ch13 - CHAPTER 13 CONSUMPTION AND SAVING Solutions to the...

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CONSUMPTION AND SAVING Solutions to the Problems in the Textbook : Conceptual Problems: 1.a. According to the life-cycle theory of consumption, people try to maintain a fairly stable consumption path over their lifetime. Individuals save during their working years so they can keep up the same consumption stream after they retire. This implies that wealth increases steadily until retirement while consumption remains stable. We should therefore expect the ratio of consumption to accumulated saving (wealth) to decrease over time up to retirement. 1.b. After retirement, wealth is used up to finance consumption during the remaining years. Therefore the ratio of consumption to accumulated saving (wealth) increases again after retirement, eventually approaching 1. 2.a. Suppose that you and your neighbor both work the same number of years until retirement and you both have the same annual income. If your neighbor is in bad health and does not expect to live as long as you do, she will expect to have fewer retirement years in which to use accumulated wealth to finance a steady consumption stream. Your neighbor's goal for retirement saving will not be as high as yours, and compared to you, she will have a higher level of consumption over her working years. Since planned annual consumption (C) is determined by the number of working years (WL), the number of years to live (NL), and income from labor (YL), we get the equation: C = [(WL)/(NL)](YL). WL and YL are the same for you and your neighbor, but NL is smaller for your neighbor. Therefore you will have a lower level of consumption (C). (Note: Students may come up with a variety of different answers. For one, your neighbor, who is in bad health, currently has much larger medical bills than you do. Therefore she may not be able to save as much for retirement, even if she might expect to live as long as you. On the other hand, she may not have large medical bills now, but expects them later, as she gets older. This may induce her to save more now. While such arguments are valid, instructors should point out that the answer should be related to the life-cycle theory.) 2.b. If we assume for simplicity that the rate of return on Social Security is the same as the rate of return on private saving, then the introduction of a Social Security system based on a trust fund should not have any effect on your level of consumption. Social Security may be considered a form of "forced saving," since you are forced to pay Social Security taxes during your working years and will, in return, receive benefits during your retirement years. However, most likely you would have voluntarily saved as much as the government is now “forcing” you to save with levying a Social Security tax. Therefore your consumption behavior will not change. Still, the levying of a Social Security tax reduces disposable income during your working years, increasing the ratio of consumption to disposable income (the average propensity to consume). If private saving were simply replaced with government saving, national saving would not be affected. 1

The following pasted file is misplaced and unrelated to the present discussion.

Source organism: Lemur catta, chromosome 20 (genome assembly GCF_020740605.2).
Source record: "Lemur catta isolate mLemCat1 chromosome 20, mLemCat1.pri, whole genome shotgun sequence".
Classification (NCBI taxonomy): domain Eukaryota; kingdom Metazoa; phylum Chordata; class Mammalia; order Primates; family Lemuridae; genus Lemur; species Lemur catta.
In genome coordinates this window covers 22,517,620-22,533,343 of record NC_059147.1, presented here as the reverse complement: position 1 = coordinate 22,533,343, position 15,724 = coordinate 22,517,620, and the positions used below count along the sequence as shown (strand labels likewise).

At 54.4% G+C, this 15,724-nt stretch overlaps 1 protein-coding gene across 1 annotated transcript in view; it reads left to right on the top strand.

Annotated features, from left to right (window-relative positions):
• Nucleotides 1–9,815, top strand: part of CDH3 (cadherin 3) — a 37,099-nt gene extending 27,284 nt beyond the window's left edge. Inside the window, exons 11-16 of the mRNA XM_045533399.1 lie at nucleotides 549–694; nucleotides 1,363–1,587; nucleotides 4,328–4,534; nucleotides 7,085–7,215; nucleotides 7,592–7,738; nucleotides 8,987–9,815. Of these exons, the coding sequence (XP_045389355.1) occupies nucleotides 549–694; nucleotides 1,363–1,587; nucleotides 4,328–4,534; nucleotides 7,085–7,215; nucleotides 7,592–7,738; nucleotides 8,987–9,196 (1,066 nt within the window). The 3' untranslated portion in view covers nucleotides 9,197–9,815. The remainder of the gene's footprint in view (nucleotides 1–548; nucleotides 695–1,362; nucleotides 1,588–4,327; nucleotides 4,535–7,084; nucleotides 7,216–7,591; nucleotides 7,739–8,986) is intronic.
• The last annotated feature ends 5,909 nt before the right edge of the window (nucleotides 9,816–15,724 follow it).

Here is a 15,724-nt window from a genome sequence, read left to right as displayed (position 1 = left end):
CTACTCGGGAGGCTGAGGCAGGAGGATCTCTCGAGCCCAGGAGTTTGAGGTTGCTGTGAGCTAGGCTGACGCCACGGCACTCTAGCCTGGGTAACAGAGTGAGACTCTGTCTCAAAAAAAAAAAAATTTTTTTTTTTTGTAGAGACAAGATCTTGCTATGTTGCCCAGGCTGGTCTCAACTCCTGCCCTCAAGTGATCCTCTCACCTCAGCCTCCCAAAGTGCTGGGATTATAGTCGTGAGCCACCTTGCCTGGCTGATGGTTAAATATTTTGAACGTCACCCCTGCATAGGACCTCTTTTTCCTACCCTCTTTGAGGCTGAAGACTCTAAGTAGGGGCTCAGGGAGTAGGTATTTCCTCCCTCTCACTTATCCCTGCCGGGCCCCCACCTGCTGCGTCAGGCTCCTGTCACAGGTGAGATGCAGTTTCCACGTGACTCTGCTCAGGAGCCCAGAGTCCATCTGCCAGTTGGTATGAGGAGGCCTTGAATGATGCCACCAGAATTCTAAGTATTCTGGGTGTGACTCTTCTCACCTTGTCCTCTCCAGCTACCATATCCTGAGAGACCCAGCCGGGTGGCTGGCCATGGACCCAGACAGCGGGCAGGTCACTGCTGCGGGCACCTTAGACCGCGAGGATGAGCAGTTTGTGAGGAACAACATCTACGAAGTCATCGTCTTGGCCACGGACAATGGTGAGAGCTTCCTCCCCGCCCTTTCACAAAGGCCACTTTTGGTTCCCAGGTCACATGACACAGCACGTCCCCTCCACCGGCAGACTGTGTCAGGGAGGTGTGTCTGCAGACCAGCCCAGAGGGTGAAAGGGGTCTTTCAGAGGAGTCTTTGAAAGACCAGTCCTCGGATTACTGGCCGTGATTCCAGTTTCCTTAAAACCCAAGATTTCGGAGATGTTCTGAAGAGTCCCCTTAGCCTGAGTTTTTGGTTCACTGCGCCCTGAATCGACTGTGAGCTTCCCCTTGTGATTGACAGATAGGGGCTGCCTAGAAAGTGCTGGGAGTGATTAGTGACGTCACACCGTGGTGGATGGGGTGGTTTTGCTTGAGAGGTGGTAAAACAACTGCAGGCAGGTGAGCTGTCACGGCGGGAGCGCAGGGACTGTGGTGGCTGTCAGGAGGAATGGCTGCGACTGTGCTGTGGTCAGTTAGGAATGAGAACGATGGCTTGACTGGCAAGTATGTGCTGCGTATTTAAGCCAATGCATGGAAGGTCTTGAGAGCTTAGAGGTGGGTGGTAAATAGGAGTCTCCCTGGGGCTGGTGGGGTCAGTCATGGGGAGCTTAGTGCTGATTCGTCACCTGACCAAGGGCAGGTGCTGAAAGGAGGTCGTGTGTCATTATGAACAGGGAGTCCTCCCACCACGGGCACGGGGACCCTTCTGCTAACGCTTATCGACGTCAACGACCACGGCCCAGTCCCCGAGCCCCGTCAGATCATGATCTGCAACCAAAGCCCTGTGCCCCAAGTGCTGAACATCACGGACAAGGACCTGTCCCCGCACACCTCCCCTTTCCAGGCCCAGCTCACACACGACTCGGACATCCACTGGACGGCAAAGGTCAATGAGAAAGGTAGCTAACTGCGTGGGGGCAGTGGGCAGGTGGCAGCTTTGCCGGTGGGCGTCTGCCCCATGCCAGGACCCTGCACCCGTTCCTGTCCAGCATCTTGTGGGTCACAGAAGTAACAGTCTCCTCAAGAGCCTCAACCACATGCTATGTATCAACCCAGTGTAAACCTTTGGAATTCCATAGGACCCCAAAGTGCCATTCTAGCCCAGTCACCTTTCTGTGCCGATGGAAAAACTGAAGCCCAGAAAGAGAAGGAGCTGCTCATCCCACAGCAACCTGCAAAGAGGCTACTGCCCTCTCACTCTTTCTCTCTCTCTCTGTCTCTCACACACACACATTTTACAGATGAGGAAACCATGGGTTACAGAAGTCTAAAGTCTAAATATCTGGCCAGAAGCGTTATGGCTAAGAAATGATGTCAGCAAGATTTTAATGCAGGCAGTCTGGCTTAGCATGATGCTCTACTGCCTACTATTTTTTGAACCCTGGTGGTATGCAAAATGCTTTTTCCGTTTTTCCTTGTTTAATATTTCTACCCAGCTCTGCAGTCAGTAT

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ch13 - CHAPTER 13 CONSUMPTION AND SAVING Solutions to the...

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